Arts and Culture
Food and Wine
People and Places
Science and Nature
Travel and Lodging
New Hampshire
Rhode Island
Home » HISTORY in VT » VERMONT (all topics) » New England Cemeteries
Lethe Waters     BY: Emery Roth II
New England Cemeteries

By Michael F. Bisceglia, Jr. | August 30, 2010

Michael F Biscelglia, Jr. discover's humor in the most unlikliest of places - New England cemetries!

Why are New England cemeteries surrounded by stonewalls or iron fences? Because people are dying to get in there.   Okay, bad joke.   Truth is, New England does have lots of cemeteries.   After all, our heritage that goes back to 1620.   I'm not advocating packing the kids in the car and trundling off to the one closest to you; I'm saying some of the very old cemeteries in the region are worth your time if you care to visit.   They're fascinating.

It doesn't happen with every walk in the woods, but quite frequently someone will trip over a rock in an overgrown area only to find it is a long-forgotten cemetery.   Many of these areas hold only a few dozen graves.   In some cases, cemeteries have been discovered when construction crews began a new project.   Along Route 1, just south of Portsmouth, New Hampshire, graves in a very small cemetery are located only a few feet from the curb.

Older cemeteries were not necessarily in prominent locations in urban centers of the time.   Many were located behind the local churches.   In more rural areas, lineages may be traced through the position of headstones in family plots on family homesteads.   Often, the granite headstones will do much more than delineate the name and dates of birth and death of the deceased.   They may indicate what caused the individual's death, and possibly include a short epitaph of or by that individual. Call it my grave sense of humor, but I do enjoy a chuckle at the wit carved into some of these stones.   Here's one from Enosburg, Vermont:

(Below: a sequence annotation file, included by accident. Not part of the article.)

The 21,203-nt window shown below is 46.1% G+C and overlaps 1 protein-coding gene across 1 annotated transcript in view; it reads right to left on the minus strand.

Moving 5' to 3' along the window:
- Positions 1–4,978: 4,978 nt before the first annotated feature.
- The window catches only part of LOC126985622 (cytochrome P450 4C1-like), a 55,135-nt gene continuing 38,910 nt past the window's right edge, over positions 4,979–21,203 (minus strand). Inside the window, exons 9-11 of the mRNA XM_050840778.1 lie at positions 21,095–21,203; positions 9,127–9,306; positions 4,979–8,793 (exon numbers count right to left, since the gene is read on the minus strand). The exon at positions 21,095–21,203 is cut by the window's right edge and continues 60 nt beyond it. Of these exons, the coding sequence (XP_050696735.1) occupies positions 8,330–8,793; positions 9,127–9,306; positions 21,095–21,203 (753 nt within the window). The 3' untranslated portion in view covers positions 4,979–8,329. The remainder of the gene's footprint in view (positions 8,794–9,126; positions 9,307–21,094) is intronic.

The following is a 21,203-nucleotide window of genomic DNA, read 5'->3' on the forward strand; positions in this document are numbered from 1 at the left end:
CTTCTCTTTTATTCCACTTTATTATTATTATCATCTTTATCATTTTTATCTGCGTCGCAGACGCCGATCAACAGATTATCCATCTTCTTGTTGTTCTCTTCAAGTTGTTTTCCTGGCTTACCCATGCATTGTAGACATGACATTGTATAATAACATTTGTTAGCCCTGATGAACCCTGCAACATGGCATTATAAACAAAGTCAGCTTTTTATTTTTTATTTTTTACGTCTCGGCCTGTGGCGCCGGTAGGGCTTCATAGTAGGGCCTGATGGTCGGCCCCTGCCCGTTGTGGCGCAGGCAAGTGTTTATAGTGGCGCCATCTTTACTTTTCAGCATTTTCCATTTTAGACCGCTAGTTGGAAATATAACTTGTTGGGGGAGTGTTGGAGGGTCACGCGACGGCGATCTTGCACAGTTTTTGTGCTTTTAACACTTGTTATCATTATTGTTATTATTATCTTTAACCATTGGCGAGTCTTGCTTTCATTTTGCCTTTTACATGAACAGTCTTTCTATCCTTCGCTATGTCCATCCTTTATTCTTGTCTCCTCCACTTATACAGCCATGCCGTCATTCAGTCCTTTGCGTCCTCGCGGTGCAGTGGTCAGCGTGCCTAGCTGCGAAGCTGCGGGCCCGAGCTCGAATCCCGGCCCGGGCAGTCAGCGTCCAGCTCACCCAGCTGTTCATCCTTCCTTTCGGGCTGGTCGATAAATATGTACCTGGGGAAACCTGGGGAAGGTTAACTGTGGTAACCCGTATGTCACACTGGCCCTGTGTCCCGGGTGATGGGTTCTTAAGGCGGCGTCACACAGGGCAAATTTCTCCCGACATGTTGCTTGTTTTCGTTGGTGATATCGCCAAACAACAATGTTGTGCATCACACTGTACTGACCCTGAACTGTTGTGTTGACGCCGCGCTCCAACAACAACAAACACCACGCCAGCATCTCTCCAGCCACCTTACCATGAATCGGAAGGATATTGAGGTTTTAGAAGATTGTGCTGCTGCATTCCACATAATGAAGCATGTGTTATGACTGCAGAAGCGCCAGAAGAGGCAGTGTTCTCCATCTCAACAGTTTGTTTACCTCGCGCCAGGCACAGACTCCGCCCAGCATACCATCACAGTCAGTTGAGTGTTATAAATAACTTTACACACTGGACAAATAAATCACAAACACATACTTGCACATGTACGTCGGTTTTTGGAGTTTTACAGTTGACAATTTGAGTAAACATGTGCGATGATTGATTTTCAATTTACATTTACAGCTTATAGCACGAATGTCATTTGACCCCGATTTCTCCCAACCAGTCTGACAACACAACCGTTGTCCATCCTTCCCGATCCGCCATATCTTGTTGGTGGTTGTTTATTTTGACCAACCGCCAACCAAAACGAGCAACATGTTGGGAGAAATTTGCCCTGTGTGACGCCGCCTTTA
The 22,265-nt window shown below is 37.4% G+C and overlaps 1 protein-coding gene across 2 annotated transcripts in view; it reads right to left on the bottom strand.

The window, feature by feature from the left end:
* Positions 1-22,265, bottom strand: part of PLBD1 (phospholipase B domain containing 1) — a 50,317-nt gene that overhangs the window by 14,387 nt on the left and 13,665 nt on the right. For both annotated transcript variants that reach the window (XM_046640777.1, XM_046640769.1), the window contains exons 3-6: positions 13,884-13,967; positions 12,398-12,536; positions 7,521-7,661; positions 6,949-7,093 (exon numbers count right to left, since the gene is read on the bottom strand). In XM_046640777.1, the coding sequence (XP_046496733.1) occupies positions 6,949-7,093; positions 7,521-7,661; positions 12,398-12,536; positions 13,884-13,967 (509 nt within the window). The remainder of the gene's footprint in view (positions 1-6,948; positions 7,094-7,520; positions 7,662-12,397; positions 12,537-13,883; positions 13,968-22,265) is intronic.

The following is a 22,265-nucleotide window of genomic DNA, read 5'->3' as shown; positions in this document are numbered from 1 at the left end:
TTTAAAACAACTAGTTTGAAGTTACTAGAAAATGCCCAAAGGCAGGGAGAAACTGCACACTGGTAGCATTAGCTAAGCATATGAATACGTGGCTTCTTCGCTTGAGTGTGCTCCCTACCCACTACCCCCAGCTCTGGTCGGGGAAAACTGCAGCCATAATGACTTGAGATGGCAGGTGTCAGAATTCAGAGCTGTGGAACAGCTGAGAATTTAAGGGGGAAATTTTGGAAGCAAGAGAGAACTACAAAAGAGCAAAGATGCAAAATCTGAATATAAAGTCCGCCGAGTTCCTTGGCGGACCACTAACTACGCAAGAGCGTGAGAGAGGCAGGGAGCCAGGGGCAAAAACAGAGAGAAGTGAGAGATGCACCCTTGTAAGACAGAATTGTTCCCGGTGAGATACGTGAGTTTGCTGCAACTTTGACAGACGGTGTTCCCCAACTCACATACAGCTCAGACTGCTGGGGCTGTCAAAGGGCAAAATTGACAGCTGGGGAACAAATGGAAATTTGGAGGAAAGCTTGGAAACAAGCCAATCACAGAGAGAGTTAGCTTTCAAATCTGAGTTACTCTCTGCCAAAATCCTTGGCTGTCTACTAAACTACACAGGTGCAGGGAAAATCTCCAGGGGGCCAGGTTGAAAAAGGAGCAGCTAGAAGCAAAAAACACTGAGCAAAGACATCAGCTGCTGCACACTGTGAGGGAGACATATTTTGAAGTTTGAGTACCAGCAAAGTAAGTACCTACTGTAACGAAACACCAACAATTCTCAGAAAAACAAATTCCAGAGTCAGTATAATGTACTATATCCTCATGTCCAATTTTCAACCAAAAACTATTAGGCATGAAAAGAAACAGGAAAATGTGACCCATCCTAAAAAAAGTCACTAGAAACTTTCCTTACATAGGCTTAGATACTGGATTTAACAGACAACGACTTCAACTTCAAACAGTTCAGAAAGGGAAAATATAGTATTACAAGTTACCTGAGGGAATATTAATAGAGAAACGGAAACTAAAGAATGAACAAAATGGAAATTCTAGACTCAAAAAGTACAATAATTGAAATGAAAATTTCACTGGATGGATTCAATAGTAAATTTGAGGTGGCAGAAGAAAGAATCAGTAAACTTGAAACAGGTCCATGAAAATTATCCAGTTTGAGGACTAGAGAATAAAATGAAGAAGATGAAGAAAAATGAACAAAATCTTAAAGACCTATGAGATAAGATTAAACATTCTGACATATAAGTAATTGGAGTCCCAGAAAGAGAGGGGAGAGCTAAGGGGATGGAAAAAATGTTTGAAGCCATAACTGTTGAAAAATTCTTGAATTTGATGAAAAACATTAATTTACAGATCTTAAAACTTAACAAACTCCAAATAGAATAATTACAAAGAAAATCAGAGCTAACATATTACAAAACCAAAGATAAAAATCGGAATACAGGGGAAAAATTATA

Anna Hepewell:

"Here lies the body of our Anna Done to death by a banana It wasn't the fruit that laid her low But the skin of the thing that made her go!"

Here's another from Hatfield, Massachusetts:

Arabella Young - 1771:

"Here lies as silent clay Miss Arabella Young. Who on the 21st of May Began to hold her tongue."

A wanderer among the old headstones may wish to take along some butcher paper and a few charcoal pencils to make a rubbings of some of the more intriguing stones.   There are some very intriguing stones.   Remember, New England has a very colorful history.   Sea captains, accused witches, patriots, slaves, and British soldiers are resting beneath its soil.

Some folks, however, don't want to be recognized even in death.   Such is the case of someone from Stowe, Vermont:

I was somebody. Who, is no business Of yours.

So there.

Share |
ONE is not responsible for the content of external internet sites.